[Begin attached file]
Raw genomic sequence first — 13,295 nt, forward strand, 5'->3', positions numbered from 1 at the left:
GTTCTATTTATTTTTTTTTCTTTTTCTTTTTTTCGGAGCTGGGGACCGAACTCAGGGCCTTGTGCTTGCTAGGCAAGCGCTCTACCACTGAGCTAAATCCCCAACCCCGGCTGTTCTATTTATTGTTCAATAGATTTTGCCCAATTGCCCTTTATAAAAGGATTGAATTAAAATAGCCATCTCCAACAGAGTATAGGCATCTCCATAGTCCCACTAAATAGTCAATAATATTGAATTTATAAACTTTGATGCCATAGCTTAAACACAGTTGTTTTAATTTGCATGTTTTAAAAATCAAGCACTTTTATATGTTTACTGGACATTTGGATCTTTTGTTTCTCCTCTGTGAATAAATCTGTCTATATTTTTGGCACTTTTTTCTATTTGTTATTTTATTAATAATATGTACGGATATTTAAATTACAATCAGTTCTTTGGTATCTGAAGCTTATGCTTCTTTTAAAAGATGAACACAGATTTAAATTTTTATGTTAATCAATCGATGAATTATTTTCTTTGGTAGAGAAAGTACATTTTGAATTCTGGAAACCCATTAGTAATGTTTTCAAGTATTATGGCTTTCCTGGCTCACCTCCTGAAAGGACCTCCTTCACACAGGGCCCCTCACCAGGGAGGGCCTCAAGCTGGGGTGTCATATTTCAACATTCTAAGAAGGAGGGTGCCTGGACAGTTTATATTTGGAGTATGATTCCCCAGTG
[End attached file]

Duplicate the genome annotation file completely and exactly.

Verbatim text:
Raw genomic sequence first — 13,295 nt, forward strand, 5'->3', positions numbered from 1 at the left:
GTTCTATTTATTTTTTTTTCTTTTTCTTTTTTTCGGAGCTGGGGACCGAACTCAGGGCCTTGTGCTTGCTAGGCAAGCGCTCTACCACTGAGCTAAATCCCCAACCCCGGCTGTTCTATTTATTGTTCAATAGATTTTGCCCAATTGCCCTTTATAAAAGGATTGAATTAAAATAGCCATCTCCAACAGAGTATAGGCATCTCCATAGTCCCACTAAATAGTCAATAATATTGAATTTATAAACTTTGATGCCATAGCTTAAACACAGTTGTTTTAATTTGCATGTTTTAAAAATCAAGCACTTTTATATGTTTACTGGACATTTGGATCTTTTGTTTCTCCTCTGTGAATAAATCTGTCTATATTTTTGGCACTTTTTTCTATTTGTTATTTTATTAATAATATGTACGGATATTTAAATTACAATCAGTTCTTTGGTATCTGAAGCTTATGCTTCTTTTAAAAGATGAACACAGATTTAAATTTTTATGTTAATCAATCGATGAATTATTTTCTTTGGTAGAGAAAGTACATTTTGAATTCTGGAAACCCATTAGTAATGTTTTCAAGTATTATGGCTTTCCTGGCTCACCTCCTGAAAGGACCTCCTTCACACAGGGCCCCTCACCAGGGAGGGCCTCAAGCTGGGGTGTCATATTTCAACATTCTAAGAAGGAGGGTGCCTGGACAGTTTATATTTGGAGTATGATTCCCCAGTG